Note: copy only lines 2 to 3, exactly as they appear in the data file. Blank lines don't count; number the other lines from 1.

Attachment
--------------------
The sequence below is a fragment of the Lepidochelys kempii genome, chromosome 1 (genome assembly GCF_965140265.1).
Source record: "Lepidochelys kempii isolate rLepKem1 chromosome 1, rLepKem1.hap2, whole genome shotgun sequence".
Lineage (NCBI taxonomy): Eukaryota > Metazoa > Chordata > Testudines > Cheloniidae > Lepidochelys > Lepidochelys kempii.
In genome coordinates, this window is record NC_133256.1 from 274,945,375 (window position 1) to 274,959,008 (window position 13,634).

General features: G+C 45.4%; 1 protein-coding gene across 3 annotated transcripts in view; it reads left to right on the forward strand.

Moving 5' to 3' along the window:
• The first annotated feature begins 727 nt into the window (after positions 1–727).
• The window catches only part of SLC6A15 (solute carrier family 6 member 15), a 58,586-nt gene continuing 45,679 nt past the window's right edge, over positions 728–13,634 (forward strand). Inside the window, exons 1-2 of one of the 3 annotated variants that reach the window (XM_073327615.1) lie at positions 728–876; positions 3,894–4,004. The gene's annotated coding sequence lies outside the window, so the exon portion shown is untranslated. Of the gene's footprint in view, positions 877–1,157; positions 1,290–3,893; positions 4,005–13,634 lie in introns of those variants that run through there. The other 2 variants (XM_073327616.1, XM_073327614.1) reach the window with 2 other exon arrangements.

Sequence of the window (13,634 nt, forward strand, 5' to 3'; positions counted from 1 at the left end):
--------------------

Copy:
Source record: "Lepidochelys kempii isolate rLepKem1 chromosome 1, rLepKem1.hap2, whole genome shotgun sequence".
Lineage (NCBI taxonomy): Eukaryota > Metazoa > Chordata > Testudines > Cheloniidae > Lepidochelys > Lepidochelys kempii.